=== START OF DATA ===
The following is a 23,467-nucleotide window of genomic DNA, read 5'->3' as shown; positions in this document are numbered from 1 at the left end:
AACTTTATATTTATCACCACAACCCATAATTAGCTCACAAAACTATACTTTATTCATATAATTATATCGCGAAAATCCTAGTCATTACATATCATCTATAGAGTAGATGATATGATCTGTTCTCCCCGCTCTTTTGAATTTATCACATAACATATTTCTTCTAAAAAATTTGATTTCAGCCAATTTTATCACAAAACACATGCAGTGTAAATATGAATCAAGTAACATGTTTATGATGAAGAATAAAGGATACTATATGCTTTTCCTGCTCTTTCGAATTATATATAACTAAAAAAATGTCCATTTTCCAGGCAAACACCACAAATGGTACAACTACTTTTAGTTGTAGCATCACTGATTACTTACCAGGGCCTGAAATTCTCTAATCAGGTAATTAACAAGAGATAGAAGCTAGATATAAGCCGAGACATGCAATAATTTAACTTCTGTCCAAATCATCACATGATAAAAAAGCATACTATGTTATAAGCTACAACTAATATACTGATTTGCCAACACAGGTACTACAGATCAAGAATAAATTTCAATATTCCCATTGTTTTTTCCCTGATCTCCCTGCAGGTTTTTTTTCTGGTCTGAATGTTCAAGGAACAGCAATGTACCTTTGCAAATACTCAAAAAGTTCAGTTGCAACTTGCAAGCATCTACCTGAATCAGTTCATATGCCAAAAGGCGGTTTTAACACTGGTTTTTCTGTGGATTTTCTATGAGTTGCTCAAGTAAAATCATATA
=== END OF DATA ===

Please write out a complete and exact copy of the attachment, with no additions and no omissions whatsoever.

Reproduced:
The following is a 23,467-nucleotide window of genomic DNA, read 5'->3' as shown; positions in this document are numbered from 1 at the left end:
AACTTTATATTTATCACCACAACCCATAATTAGCTCACAAAACTATACTTTATTCATATAATTATATCGCGAAAATCCTAGTCATTACATATCATCTATAGAGTAGATGATATGATCTGTTCTCCCCGCTCTTTTGAATTTATCACATAACATATTTCTTCTAAAAAATTTGATTTCAGCCAATTTTATCACAAAACACATGCAGTGTAAATATGAATCAAGTAACATGTTTATGATGAAGAATAAAGGATACTATATGCTTTTCCTGCTCTTTCGAATTATATATAACTAAAAAAATGTCCATTTTCCAGGCAAACACCACAAATGGTACAACTACTTTTAGTTGTAGCATCACTGATTACTTACCAGGGCCTGAAATTCTCTAATCAGGTAATTAACAAGAGATAGAAGCTAGATATAAGCCGAGACATGCAATAATTTAACTTCTGTCCAAATCATCACATGATAAAAAAGCATACTATGTTATAAGCTACAACTAATATACTGATTTGCCAACACAGGTACTACAGATCAAGAATAAATTTCAATATTCCCATTGTTTTTTCCCTGATCTCCCTGCAGGTTTTTTTTCTGGTCTGAATGTTCAAGGAACAGCAATGTACCTTTGCAAATACTCAAAAAGTTCAGTTGCAACTTGCAAGCATCTACCTGAATCAGTTCATATGCCAAAAGGCGGTTTTAACACTGGTTTTTCTGTGGATTTTCTATGAGTTGCTCAAGTAAAATCATATA